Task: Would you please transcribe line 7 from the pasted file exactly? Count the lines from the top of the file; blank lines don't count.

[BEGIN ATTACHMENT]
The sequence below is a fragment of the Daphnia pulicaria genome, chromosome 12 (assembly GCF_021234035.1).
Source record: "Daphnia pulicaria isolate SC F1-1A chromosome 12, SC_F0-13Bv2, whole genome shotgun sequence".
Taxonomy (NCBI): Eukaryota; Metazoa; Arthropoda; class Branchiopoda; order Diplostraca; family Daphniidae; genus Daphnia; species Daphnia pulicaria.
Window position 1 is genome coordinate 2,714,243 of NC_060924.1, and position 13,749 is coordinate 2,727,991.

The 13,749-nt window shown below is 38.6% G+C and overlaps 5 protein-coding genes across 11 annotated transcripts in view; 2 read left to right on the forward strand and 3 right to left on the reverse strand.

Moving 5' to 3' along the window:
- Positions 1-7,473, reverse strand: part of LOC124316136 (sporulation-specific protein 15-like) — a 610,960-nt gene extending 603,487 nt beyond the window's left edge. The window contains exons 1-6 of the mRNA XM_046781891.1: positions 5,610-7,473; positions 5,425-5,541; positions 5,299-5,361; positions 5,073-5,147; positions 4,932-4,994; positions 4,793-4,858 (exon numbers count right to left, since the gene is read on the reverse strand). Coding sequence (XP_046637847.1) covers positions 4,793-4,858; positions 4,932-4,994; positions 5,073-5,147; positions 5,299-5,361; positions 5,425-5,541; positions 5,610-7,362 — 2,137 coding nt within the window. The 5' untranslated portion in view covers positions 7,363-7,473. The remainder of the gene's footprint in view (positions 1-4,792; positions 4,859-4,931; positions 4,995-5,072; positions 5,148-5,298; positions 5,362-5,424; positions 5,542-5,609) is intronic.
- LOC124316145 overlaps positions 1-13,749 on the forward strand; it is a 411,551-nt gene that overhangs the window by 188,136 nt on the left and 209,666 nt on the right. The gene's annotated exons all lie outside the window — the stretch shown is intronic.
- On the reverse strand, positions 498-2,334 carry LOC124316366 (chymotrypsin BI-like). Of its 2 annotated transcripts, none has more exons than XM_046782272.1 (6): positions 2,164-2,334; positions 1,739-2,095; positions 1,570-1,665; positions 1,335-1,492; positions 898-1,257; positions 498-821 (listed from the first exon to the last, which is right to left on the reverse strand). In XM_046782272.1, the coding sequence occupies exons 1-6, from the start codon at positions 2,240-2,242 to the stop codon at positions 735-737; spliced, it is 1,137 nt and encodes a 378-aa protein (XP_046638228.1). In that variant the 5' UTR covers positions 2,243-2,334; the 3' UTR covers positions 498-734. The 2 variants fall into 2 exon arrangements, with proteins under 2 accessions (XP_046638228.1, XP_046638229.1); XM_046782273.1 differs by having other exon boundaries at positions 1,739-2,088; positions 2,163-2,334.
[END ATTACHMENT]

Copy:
- Positions 1-7,473, reverse strand: part of LOC124316136 (sporulation-specific protein 15-like) — a 610,960-nt gene extending 603,487 nt beyond the window's left edge. The window contains exons 1-6 of the mRNA XM_046781891.1: positions 5,610-7,473; positions 5,425-5,541; positions 5,299-5,361; positions 5,073-5,147; positions 4,932-4,994; positions 4,793-4,858 (exon numbers count right to left, since the gene is read on the reverse strand). Coding sequence (XP_046637847.1) covers positions 4,793-4,858; positions 4,932-4,994; positions 5,073-5,147; positions 5,299-5,361; positions 5,425-5,541; positions 5,610-7,362 — 2,137 coding nt within the window. The 5' untranslated portion in view covers positions 7,363-7,473. The remainder of the gene's footprint in view (positions 1-4,792; positions 4,859-4,931; positions 4,995-5,072; positions 5,148-5,298; positions 5,362-5,424; positions 5,542-5,609) is intronic.